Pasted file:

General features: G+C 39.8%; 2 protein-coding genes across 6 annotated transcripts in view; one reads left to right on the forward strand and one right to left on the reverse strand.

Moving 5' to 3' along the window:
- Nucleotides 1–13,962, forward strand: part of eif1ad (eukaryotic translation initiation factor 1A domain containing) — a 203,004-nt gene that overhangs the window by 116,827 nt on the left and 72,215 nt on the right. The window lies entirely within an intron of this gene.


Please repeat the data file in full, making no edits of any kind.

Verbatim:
General features: G+C 39.8%; 2 protein-coding genes across 6 annotated transcripts in view; one reads left to right on the forward strand and one right to left on the reverse strand.

Moving 5' to 3' along the window:
- Nucleotides 1–13,962, forward strand: part of eif1ad (eukaryotic translation initiation factor 1A domain containing) — a 203,004-nt gene that overhangs the window by 116,827 nt on the left and 72,215 nt on the right. The window lies entirely within an intron of this gene.